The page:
Ugh. Debt. These days most Americans are sick of hearing the d-word. And who can blame us? Americans are in more debt now than ever before. Avoiding debt seems impossible...there are so many things you can't even do without credit cards or loans that we now take debt as a matter of course. Despite our negative feelings about debt, Americans want to repay what we owe. In fact, this noble instinct is what keeps some people from filing for bankruptcy when they desperately need to do just that. Not only are people afraid of having a negative impact on their credit scores (which in fact may already be in the basement), they also feel that the right thing to do is pay back debt.
When it is possible, paying back debt is the right thing to do, no doubt about it, but most people who declare bankruptcy don't end up in a bad situation because they made negligent mistakes or don't feel like paying; instead, dealing with the curve-balls life throws at us can prevent us from meeting obligations. By the time people opt to declare bankruptcy, they are not unwilling to pay back debt they simply can't. The thing to remember is that creditors know that and take these factors into account. This is the reason creditors charge higher interest rates when they extend unsecured credit. If bankruptcy is the right decision, you shouldn't allow misgivings about not paying certain kinds of debts hold you back.
What many people don't even consider is that declaring bankruptcy can actually help you pay back debts. Consider this example: Say you are considerably behind on payments that are secured by your home or your car. In such a situation, filing for Chapter 13 bankruptcy can allow you to reach a compromise between what is feasible and what your creditors expect. In a Chapter 13 bankruptcy, a repayment plan could save your home from foreclosure by allowing you to catch up on back payments. Similarly, a Chapter 13 repayment plan can allow you to catch up on back payments for your car, helping you to avoid losing your vehicle to repossession. In both situations, the creditor is receiving payments for the credit they have extended, and you are working with a plan you can actually meet. This also applies to debts that you would not be able to discharge in a bankruptcy, such as child support payments and back taxes owed to the IRS. A Chapter 13 plan can help you make up for missed payments in the past while easing the pressure of being hassled and worried about never catching up. Eventually, with a good Chapter 13 plan, you are more likely to succeed in getting current on all your required payments.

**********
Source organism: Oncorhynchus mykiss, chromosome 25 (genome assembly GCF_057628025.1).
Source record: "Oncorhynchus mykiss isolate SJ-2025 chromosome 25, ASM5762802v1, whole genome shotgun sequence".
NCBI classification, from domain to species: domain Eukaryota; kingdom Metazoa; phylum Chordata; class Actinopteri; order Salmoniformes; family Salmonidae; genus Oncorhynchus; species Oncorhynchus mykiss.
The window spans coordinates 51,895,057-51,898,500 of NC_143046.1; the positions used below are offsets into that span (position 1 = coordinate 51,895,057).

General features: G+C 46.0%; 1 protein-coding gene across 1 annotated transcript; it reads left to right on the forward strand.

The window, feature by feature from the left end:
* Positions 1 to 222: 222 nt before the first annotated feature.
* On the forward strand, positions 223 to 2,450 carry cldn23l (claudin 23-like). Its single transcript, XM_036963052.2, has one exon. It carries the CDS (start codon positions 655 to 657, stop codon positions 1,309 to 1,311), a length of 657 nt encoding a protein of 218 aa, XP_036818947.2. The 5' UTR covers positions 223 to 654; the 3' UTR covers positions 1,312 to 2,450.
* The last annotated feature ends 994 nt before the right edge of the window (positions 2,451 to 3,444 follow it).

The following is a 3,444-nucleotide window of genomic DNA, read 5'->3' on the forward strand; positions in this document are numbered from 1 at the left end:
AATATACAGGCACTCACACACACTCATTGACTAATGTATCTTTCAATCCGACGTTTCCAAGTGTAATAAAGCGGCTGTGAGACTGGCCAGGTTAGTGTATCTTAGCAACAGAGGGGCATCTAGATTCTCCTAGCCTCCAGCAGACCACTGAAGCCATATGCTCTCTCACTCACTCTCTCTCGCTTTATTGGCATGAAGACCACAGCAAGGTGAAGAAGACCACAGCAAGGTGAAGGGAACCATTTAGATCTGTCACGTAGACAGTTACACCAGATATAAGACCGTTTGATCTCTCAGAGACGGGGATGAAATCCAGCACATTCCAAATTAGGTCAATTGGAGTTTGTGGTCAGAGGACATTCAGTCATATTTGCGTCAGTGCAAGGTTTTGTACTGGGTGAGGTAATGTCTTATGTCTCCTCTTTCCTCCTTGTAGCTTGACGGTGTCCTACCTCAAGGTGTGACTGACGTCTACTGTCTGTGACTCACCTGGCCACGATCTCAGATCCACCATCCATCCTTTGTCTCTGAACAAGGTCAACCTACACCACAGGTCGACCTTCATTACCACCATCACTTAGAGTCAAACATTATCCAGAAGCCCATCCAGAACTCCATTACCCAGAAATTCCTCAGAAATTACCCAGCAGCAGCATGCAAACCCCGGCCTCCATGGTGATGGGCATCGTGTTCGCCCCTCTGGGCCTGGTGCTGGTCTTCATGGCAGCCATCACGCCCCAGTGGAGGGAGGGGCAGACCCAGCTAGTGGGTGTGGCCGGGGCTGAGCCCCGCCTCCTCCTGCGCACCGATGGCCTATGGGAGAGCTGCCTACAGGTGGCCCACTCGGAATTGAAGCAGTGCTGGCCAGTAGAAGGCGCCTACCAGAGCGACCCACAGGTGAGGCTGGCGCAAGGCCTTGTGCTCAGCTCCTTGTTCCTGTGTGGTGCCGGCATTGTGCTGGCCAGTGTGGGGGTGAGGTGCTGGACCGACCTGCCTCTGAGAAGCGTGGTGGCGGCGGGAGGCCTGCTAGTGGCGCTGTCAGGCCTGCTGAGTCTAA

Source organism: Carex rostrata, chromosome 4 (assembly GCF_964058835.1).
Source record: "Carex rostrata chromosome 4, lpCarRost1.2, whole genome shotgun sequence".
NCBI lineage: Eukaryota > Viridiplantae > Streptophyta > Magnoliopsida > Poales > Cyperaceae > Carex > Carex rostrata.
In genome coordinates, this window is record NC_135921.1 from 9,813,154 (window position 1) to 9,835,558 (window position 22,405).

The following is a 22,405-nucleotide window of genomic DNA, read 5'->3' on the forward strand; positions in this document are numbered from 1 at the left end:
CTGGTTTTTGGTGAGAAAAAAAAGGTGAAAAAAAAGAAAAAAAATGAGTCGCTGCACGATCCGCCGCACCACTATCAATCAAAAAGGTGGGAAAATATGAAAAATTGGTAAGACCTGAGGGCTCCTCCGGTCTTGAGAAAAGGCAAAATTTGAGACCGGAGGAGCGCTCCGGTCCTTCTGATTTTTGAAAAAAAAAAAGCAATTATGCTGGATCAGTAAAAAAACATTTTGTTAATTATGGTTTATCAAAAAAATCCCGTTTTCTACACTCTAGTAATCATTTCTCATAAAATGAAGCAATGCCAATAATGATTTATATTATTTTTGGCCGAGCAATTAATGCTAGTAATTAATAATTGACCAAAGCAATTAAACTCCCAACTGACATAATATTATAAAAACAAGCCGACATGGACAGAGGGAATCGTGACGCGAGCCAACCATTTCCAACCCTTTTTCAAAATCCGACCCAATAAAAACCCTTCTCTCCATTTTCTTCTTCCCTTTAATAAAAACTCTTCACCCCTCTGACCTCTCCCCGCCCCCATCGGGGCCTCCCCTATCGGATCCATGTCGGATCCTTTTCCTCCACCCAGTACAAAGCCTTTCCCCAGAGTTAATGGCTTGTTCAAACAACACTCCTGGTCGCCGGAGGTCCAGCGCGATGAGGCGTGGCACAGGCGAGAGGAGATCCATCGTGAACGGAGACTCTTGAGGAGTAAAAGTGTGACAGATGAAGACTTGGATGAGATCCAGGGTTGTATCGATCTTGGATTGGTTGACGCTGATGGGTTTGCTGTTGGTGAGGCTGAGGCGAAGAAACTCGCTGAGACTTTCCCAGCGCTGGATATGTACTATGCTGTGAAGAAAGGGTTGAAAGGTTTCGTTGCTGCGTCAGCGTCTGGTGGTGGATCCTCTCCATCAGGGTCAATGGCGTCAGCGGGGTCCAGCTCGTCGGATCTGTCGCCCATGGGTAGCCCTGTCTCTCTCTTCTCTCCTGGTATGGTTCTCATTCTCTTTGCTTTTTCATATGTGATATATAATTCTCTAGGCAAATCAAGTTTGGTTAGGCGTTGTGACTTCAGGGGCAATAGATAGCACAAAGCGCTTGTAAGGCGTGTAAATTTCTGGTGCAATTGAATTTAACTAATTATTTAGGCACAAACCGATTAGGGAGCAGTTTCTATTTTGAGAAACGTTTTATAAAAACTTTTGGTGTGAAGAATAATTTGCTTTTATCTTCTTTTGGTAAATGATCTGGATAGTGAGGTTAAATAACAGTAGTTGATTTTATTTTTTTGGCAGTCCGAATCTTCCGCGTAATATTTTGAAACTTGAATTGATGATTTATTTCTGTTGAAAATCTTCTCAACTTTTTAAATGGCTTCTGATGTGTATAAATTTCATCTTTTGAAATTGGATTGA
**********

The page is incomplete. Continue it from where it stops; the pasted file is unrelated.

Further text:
A strategically timed bankruptcy can also help you in those situations where you may be able to pay off all your debts by selling assets, but you simply need more time. With aggressive creditors hassling you constantly, you may end up selling assets for less than they are worth, just to do so more quickly or to avoid penalties. This could land you with debts still to be paid and no assets to boot. A typical example is if your home is foreclosed on. Your home is not likely to sell for what it is actually worth if it goes through foreclosure. This means that you will no longer owe the mortgage company, but you will also lose the value in your home, if any, that exceeded the value of the mortgage. By declaring bankruptcy and forestalling foreclosure, you reap the actual benefit of your investment and potentially pay back everyone you owe.